The Maritime History of the Great Lakes
British Whig (Kingston, ON), Oct. 29, 1880

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Marine Notes.

M.T. Co. Arrivals - prop. Clinton, from Chicago, 16,000 bushels wheat; barge Clyde, Chicago, 16,000 bush corn; barge Grimsby, Chicago, 19,716 bush corn.

The water in the river near Prescott is so low that the barges Cayuga and Oswego, with 1200 tons of coal, had to lighten before they could proceed. The tug Glide on her last trip took in tow a light barge for that purpose.

The sch. Anna M. Foster, left on Wednesday evening with 5,500 bush of barley for Oswego. She ran over in less than 6 hours. She arrived back this morning with 145 tons of coal. The round trip was made in 38 hours.

Aground On a Pier - Twenty-five years ago an old pier was built by A. & D. Shaw which projected about 50' out from what is better known as the G.T.R. wharf. The pier was built in the shape of a T. It rotted away until now nothing remains but a part of the cribwork, which is about 10 or 12 feet below the surface of the water. During the Summer and Fall season the water falls and vessels have to be carefull in passing over it. About 6 o'clock this morning the prop. Argyle came into the harbour having the sch. St. Andrews in tow. The prop. left the sch. outside while she ran into Swifts wharf to deliver freight. In backing out the steamer ran upon the sunken pier. The prop. Prussia shortly afterwards got a line attached to the Argyle and pulled her off. This is not the 1st time vessels have run upon this pier. There is no buoy to designate it. The prop. was drawing 11' 6" when she left the wharf.

p.3 Arrival of the Folger - The vessel reported to be ashore on the Main Ducks proved to be the B.W. Folger. She arrived here this morning at 4 o'clock in tow of the Active. Capt. B.J. Ryan states that on Monday evening about 6 o'clock the schooner left Oswego for Kingston. There was a fresh breeze and the vessel sped along in fine time. After running some distance the captain went to see what time it was and found that the clock indicated 8:20 p.m. Later he went to the clock and found that it still indicated 8:20 o'clock. The captain was now in a dilemma. He imagined, however, that they were near the Ducks and hauled the vessel to the westward so as to clear these dangerous Islands. He had no sooner done so than the vessel struck and went hard on the rocky shore. Whether it was Monday night or Tuesday morning the captain was unable to say. On Tuesday there was a heavy sea and the crew were unable to reach the shore. A fisherman named Alvin Davis, from Wolfe Island, attempted to rescue them and got within a few boat lengths of the vessel when he was capsized. He succeeded in getting ashore safely. About dusk on Tuesday evening the gale abated and the crew succeeded in getting ashore. They were hospitably received by the fisherman. Yesterday morning Capt. Ryan borrowed the fisherman's skiff to come to Kingston. He met the tug Active about a mile from Pidgeon Island. He returned to the vessel and the steam pump was put aboard. About 60 or 70 tons of coal was taken out and put in the lighter when the schooner was floated without difficulty. A start was at once made for Kingston. This morning 2 gangs of men and teams were engaged in getting the coal out of the vessel. The pump was kept at work and a very large stream of water poured out. When the coal was taken out the str. Pierrepont took the vessel to the marine railway for repairs.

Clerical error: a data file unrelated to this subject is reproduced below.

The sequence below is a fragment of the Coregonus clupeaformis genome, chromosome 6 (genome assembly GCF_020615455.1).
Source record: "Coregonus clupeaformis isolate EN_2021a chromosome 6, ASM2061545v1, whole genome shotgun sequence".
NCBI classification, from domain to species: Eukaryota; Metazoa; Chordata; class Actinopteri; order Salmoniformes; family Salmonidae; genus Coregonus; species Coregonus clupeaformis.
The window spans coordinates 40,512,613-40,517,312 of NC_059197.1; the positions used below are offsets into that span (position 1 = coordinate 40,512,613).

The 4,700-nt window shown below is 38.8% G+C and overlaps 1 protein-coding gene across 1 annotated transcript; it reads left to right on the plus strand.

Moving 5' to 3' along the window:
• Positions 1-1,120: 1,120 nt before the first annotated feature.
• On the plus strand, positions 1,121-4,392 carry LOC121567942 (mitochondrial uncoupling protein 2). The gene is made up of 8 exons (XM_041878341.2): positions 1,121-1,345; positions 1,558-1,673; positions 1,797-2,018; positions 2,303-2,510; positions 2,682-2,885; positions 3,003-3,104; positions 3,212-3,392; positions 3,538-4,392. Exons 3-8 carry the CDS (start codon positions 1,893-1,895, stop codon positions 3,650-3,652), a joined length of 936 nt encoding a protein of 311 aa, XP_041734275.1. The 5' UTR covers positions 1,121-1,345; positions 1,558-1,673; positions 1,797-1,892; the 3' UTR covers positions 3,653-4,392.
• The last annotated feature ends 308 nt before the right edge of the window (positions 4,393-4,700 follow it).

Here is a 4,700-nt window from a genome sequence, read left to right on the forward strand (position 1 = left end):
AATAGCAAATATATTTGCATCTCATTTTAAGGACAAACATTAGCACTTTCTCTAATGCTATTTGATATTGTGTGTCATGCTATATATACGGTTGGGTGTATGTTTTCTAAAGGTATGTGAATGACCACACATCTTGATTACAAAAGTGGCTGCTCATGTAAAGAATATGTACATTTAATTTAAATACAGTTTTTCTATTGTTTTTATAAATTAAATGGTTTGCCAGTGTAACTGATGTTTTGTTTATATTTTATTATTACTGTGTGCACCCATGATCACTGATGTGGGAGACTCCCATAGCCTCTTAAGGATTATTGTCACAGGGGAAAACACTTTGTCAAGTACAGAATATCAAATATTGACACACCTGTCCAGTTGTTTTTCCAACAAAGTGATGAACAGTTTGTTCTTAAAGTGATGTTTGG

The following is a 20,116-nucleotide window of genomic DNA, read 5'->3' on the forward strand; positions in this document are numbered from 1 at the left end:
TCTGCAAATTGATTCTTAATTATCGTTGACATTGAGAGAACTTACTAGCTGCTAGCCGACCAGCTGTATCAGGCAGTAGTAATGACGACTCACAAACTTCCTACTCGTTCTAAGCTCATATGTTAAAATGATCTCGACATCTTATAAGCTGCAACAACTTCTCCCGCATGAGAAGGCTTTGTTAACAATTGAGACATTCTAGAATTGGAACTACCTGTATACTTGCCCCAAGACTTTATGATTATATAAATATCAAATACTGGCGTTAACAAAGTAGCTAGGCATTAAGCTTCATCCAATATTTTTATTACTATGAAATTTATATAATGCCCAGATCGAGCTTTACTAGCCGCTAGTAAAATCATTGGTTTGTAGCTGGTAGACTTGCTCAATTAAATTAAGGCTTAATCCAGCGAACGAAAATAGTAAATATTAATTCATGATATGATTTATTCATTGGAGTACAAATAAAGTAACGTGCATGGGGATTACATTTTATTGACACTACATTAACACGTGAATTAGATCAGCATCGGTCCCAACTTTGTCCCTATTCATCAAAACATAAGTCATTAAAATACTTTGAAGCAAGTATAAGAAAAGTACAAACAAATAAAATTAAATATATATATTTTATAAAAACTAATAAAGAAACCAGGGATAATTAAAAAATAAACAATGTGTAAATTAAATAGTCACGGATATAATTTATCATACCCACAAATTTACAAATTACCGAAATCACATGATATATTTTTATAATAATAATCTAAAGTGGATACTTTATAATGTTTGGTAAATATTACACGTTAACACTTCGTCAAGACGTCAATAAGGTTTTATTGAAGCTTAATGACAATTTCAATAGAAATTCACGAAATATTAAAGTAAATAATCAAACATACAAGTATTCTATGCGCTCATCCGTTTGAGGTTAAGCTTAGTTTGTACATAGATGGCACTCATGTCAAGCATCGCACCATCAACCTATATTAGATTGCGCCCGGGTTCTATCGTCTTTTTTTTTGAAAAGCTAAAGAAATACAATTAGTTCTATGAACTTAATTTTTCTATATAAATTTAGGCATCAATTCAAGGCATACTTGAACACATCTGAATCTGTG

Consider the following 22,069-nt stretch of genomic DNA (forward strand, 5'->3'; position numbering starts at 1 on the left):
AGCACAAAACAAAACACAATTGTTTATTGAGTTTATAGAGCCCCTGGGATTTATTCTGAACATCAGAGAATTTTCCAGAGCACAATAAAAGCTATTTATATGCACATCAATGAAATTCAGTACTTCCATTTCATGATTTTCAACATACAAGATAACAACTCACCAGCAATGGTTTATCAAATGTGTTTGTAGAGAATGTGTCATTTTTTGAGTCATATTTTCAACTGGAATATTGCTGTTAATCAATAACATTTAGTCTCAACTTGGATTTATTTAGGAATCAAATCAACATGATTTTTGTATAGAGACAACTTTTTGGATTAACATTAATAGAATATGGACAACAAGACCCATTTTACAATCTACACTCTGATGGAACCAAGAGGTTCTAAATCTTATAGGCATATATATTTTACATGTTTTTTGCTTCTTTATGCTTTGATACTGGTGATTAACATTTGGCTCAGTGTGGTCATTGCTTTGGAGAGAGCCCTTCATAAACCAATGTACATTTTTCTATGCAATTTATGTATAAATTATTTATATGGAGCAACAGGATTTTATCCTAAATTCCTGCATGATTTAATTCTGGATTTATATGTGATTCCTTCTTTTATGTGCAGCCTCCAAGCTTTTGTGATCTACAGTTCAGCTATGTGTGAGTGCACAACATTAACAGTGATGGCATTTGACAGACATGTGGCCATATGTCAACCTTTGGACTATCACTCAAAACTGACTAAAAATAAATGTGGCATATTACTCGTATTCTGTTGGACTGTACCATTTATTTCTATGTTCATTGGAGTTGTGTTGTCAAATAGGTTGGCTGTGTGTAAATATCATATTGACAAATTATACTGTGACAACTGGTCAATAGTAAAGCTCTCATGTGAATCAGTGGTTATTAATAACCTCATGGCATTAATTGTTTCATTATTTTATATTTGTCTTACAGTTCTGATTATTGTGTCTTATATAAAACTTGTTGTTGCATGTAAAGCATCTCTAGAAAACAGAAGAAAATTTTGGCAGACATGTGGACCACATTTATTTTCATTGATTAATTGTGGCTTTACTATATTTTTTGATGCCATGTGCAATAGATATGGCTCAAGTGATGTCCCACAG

The Hastings - The survey of the str. Hastings has been completed. The damages are estimated at $2500. During the coming winter the steamer will be thoroughly repaired. The upper part of her saloon will be taken off and the ladies cabin extended to the guards. She will thus become a fine excursion boat. The Hero also will be overhauled. Her cabin will be extended to the guards and the upper saloon remodelled. The machinery will be remodelled so that a speed of 14 m.p.h. may be attained.

The Murray Canal - An officer on the Passport has been telling some youth at Toronto that the opening of the Murray Canal would be a great benefit to navigation; and would give the line another port which would add to the traffic returns. The writer closes, however, by saying that he fears the canal will only be enjoyed in the millennium.

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Oct. 29, 1880
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Rick Neilson
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Public domain: Copyright has expired according to the applicable Canadian or American laws. No restrictions on use.
Maritime History of the Great Lakes
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British Whig (Kingston, ON), Oct. 29, 1880